WorldNetDaily has a report on a alleged legal infraction by the South Dakota Planned Parenthood:
Planned Parenthood abortionists in South Dakota have been accused of "defying" a ruling from the 8th U.S. Circuit Court of Appeals that found constitutional a state requirement for informed consent.
In a letter to the state, a copy of which was obtained by WND, a number of interveners in a lawsuit by Planned Parenthood against South Dakota over the law express alarm that even a full year after the appellate court issued its ruling, the organization apparently remains in deliberate violation.
"Planned Parenthood lost, our side won and yet Planned Parenthood defies the decision of the en banc panel of the U.S. Court of Appeals," said the letter, obtained by WND from a source with links to the case.
The Cassidy Law Firm that represented the interveners said it could not comment or provide information on the situation. The office of the state attorney general did not provide a response to WND inquiries about the group's compliance.
Doneen Hollingsworth, the secretary of health for the state, told WND in a statement the agency "is required to inspect abortion facilities and enforce applicable laws and regulations. In order to ensure compliance with the law, the department met with Planned Parenthood representatives July 30 regarding findings from its most recent inspection.
"The department can not discuss specifics of those compliance issues at this stage in the regulatory process. The Department of Health does and will continue to enforce this and other laws," the statement said.
WND reported in July 2008 when the appellate judges ruled constitutional the state's law that requires abortionists to inform women – before an abortion – that the procedure "will terminate the life of a whole, separate, unique, living human being."
The letter, dated just days ago, said, "The statute expressly states that the physician's disclosure statement must include the disclosure 'that the abortion will terminate the life of a whole, separate, unique, living human being.' The term 'human being' is defined by S.D.C.L. 34-23A-1(4) in the biological sense."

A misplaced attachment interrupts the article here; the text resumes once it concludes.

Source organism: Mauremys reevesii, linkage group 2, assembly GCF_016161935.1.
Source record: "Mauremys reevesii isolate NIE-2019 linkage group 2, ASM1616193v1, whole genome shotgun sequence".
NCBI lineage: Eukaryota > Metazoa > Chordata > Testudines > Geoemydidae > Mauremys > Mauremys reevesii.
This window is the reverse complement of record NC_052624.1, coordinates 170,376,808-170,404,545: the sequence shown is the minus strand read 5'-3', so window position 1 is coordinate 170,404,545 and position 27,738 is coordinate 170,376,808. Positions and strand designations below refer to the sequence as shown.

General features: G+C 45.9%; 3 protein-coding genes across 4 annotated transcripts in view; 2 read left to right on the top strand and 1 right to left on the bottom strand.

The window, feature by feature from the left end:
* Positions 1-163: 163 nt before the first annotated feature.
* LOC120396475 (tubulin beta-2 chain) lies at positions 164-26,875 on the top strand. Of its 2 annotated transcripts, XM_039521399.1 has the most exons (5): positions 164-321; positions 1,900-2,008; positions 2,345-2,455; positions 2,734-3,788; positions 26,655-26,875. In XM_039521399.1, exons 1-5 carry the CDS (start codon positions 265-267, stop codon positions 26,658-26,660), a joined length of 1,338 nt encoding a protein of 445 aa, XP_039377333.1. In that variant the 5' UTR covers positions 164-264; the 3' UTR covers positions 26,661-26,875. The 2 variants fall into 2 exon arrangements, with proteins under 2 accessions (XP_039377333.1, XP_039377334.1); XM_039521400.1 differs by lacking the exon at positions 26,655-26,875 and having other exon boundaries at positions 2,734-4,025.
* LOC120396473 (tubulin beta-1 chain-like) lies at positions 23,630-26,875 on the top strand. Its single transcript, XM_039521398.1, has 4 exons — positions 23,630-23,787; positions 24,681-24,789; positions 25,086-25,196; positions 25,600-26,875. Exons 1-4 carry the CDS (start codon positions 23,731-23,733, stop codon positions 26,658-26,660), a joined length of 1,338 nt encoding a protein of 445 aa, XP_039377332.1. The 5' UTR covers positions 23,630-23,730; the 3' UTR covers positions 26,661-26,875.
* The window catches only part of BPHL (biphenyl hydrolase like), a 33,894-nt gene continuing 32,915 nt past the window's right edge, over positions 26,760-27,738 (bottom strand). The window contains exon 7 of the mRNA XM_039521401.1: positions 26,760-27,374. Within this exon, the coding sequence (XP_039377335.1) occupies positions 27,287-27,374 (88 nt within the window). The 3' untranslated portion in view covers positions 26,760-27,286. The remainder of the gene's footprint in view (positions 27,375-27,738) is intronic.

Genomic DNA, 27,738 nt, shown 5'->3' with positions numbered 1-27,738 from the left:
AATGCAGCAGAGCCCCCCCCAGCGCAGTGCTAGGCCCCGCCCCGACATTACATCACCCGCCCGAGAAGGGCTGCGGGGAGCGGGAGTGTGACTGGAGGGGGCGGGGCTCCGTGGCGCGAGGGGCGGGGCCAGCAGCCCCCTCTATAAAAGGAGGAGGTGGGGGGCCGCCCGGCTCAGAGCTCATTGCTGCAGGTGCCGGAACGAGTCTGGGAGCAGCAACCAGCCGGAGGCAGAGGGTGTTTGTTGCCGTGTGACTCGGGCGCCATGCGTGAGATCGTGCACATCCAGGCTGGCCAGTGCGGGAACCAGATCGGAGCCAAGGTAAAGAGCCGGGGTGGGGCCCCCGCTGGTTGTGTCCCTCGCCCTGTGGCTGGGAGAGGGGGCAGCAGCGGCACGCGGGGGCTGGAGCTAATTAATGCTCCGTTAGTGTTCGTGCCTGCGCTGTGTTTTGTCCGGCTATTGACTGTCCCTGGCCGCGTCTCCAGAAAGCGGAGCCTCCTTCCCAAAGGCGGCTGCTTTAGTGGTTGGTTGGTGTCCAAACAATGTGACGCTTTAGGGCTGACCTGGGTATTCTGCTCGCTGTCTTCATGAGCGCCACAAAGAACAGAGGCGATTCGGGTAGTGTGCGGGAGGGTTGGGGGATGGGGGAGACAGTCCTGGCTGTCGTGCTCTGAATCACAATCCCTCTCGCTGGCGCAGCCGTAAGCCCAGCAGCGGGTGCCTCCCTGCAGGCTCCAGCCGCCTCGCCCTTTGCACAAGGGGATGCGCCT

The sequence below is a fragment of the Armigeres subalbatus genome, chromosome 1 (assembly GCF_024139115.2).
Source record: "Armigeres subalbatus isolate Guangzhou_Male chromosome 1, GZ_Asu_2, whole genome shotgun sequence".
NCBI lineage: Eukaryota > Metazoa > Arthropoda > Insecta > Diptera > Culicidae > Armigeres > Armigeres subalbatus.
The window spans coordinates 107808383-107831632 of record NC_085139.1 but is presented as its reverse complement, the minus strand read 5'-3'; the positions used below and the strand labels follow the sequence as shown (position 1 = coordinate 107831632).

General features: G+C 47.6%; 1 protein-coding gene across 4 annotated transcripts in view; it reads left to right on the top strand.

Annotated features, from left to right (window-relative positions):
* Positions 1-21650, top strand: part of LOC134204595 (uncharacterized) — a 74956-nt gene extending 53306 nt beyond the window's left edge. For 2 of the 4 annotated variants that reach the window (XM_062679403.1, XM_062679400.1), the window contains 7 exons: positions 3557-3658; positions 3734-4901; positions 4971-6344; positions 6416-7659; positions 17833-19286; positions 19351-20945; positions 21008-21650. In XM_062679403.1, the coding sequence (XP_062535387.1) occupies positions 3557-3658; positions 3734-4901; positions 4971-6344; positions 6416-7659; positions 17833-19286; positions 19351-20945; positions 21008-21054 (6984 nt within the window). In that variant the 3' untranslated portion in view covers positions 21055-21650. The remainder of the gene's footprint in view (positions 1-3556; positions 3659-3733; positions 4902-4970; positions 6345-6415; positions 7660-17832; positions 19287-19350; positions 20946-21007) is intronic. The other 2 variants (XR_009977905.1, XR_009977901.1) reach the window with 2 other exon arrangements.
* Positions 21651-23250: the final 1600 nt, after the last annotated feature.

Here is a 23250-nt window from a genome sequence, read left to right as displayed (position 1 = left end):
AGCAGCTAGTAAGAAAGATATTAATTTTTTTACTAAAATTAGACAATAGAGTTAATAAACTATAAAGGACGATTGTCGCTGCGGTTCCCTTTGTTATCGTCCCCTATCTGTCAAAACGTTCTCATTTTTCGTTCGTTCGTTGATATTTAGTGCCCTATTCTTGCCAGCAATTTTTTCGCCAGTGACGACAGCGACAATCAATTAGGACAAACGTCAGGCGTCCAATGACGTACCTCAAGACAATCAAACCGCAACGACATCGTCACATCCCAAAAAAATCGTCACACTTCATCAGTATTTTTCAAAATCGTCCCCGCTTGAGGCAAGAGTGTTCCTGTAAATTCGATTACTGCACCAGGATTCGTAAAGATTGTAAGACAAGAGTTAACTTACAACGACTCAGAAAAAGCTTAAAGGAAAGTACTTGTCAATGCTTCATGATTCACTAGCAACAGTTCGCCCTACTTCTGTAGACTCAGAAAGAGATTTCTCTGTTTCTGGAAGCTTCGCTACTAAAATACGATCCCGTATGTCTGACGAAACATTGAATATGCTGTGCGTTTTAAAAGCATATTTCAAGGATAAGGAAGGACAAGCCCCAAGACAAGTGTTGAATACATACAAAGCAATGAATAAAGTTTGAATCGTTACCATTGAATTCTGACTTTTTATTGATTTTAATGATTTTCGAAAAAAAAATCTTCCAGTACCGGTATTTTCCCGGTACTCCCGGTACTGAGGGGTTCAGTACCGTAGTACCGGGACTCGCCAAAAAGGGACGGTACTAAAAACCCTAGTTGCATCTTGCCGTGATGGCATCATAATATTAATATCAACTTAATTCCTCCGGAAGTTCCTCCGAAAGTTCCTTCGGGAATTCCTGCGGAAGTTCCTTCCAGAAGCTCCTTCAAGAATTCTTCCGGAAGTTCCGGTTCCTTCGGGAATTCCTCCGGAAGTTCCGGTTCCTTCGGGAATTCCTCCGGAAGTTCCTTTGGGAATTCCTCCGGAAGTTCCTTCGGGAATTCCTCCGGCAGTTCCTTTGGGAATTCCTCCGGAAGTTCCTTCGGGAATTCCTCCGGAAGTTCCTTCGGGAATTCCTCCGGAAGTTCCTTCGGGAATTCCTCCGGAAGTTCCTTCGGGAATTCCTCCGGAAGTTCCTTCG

Also, the letter said, "The Disclosure Form created by the South Dakota Department of Health, as it relates to the Human Being Disclosure, accurately reflects the command of the Statute, and is the only wording of the disclosure which would properly comply. Your language is correct as written: '1-b) The abortion will terminate the life of a whole, separate, unique, living human being; the term 'Human Being' means, for the purpose of this and following disclosures, 'an individual living member of the species Homo sapiens during its embryonic and fetal ages.'"
It continued, "The en banc panel of the U.S. Court of Appeals held that this disclosure as written was constitutional. Planned Parenthood v. Rounds, 530 F.3d 724 (8th Cir. 2008) (en banc). If Planned Parenthood does not use the language drafted by the Department of Health, it is not in compliance with the statute," the letter said.
"The language used by Planned Parenthood does not comply: 'South Dakota requires that you be informed that, as a matter of biology, the abortion will terminate a developing, living organism (an 'embryo' or 'fetus') of the human species ('Homo sapiens') that, in the absence of abnormality, has a complete, separate genetic makeup that is unique to that embryo or fetus,'" the letter said.
"The statute requires a straight forward statement that is easily understood by a lay person, that the abortion terminates the life of a human being. The precise language was carefully selected by the legislature. The language used by Planned Parenthood not only fails to use the clear and proper language, but Planned Parenthood’s language is inaccurate, incomplete, misleading and very confusing," the letter said.
The South Dakota law is far more strict that other regulatory provisions. It allows a woman who alleges she was not provided with the proper informed consent to sue for damages. It allows a prosecutor to pursue criminal charges against a physician who fails to provide the proper informed consent, and it allows the state to investigate and act against the license of any facility where the requirements for such informed consent are not met.